Crohn’s Complications, Part Four: Sepsis

Crohn’s Complications, Part Four: Sepsis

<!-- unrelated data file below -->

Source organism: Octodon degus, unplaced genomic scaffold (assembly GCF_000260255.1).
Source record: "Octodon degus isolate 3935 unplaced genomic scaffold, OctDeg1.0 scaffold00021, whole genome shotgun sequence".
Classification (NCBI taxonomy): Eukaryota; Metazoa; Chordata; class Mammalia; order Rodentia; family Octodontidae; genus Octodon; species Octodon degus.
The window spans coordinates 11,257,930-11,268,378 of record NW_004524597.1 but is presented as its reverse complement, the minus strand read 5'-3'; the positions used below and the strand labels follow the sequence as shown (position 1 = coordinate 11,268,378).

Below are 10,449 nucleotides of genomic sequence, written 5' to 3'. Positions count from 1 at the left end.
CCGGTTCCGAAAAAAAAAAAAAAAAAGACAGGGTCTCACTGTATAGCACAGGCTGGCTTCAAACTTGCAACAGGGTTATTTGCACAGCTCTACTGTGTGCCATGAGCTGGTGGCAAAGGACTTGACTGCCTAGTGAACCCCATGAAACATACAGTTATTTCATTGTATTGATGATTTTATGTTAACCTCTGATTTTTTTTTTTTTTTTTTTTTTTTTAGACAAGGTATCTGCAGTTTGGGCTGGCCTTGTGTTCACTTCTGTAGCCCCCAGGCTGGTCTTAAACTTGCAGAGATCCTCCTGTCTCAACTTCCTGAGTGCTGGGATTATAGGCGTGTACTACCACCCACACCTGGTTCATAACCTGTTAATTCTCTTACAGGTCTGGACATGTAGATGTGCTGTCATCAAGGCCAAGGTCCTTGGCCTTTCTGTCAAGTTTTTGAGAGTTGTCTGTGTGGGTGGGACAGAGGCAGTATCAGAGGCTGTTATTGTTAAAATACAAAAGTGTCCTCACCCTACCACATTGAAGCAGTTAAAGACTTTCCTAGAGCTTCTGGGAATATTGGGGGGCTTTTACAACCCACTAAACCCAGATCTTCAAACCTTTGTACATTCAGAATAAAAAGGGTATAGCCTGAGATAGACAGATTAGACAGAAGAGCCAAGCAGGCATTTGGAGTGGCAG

Editor’s note: This is the fourth article in the “Crohn’s Complications” series by Mary Horsley. This series will focus on IBD-related complications beyond the symptoms. Read part one, part two and part three of the series. In my latest series, “Crohn’s Complications,” I write about the complications beyond the symptoms and focus on the more extreme medical emergencies that Crohn’s disease and ulcerative colitis can induce. As I mentioned in the “Beyond the Bathroom” series, and as many IBD patients can tell you, Crohn’s disease and ulcerative colitis are much more than just bathroom illnesses. These diseases come with true complications and worrisome problems. Remember, each patient is unique in his or her symptoms and disease, and what may happen for others may not necessarily be your path, too. Complications can happen with Crohn’s either through symptoms, sickness or surgeries, with no two patients suffering exactly the same way. With Crohn’s disease and ulcerative colitis, now that we know when to visit the emergency room, a major concern for patients and doctors alike is the complication of sepsis. Sepsis, or septicemia, is general infections of the bloodstream that cause an immune response. Sepsis can be a very serious and life-threatening Crohn's complication. Infections that come from IV therapy, hospitalizations, and normal injuries or wounds can also lead to sepsis in any patient, Crohn's disease or not. Sepsis can start as a minor worry, but it can quickly lead to unpleasant complications and symptoms. It begins with fever and can end tragically with death. Sepsis is not to be ignored and can stem from any infectio
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